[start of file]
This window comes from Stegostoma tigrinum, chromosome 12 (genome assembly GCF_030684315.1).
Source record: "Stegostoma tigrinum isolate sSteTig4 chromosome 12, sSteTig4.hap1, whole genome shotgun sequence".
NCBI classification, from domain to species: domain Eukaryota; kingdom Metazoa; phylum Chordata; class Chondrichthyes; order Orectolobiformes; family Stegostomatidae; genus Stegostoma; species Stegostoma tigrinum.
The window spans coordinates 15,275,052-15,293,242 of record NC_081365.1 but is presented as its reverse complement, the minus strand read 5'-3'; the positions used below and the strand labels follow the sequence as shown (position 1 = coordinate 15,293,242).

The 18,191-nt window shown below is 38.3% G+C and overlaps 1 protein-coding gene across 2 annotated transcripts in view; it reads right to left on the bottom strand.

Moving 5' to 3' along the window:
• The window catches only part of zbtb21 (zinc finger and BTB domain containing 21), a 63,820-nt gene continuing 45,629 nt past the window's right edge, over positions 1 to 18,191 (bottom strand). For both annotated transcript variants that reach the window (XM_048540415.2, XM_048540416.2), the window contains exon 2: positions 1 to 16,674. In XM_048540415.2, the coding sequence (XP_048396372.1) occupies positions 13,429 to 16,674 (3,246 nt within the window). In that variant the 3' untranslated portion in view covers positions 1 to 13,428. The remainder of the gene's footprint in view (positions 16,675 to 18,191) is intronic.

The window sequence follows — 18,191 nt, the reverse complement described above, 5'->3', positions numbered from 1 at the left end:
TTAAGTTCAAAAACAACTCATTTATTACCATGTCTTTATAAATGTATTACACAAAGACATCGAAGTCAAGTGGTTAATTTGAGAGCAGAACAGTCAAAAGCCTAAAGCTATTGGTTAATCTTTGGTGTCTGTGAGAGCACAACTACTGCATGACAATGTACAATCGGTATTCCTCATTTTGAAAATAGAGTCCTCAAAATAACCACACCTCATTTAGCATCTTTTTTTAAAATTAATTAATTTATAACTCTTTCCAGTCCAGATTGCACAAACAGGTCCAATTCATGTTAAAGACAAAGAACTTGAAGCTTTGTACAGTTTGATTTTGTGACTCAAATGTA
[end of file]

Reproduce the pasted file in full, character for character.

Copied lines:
This window comes from Stegostoma tigrinum, chromosome 12 (genome assembly GCF_030684315.1).
Source record: "Stegostoma tigrinum isolate sSteTig4 chromosome 12, sSteTig4.hap1, whole genome shotgun sequence".
NCBI classification, from domain to species: domain Eukaryota; kingdom Metazoa; phylum Chordata; class Chondrichthyes; order Orectolobiformes; family Stegostomatidae; genus Stegostoma; species Stegostoma tigrinum.
The window spans coordinates 15,275,052-15,293,242 of record NC_081365.1 but is presented as its reverse complement, the minus strand read 5'-3'; the positions used below and the strand labels follow the sequence as shown (position 1 = coordinate 15,293,242).

The 18,191-nt window shown below is 38.3% G+C and overlaps 1 protein-coding gene across 2 annotated transcripts in view; it reads right to left on the bottom strand.

Moving 5' to 3' along the window:
• The window catches only part of zbtb21 (zinc finger and BTB domain containing 21), a 63,820-nt gene continuing 45,629 nt past the window's right edge, over positions 1 to 18,191 (bottom strand). For both annotated transcript variants that reach the window (XM_048540415.2, XM_048540416.2), the window contains exon 2: positions 1 to 16,674. In XM_048540415.2, the coding sequence (XP_048396372.1) occupies positions 13,429 to 16,674 (3,246 nt within the window). In that variant the 3' untranslated portion in view covers positions 1 to 13,428. The remainder of the gene's footprint in view (positions 16,675 to 18,191) is intronic.

The window sequence follows — 18,191 nt, the reverse complement described above, 5'->3', positions numbered from 1 at the left end:
TTAAGTTCAAAAACAACTCATTTATTACCATGTCTTTATAAATGTATTACACAAAGACATCGAAGTCAAGTGGTTAATTTGAGAGCAGAACAGTCAAAAGCCTAAAGCTATTGGTTAATCTTTGGTGTCTGTGAGAGCACAACTACTGCATGACAATGTACAATCGGTATTCCTCATTTTGAAAATAGAGTCCTCAAAATAACCACACCTCATTTAGCATCTTTTTTTAAAATTAATTAATTTATAACTCTTTCCAGTCCAGATTGCACAAACAGGTCCAATTCATGTTAAAGACAAAGAACTTGAAGCTTTGTACAGTTTGATTTTGTGACTCAAATGTA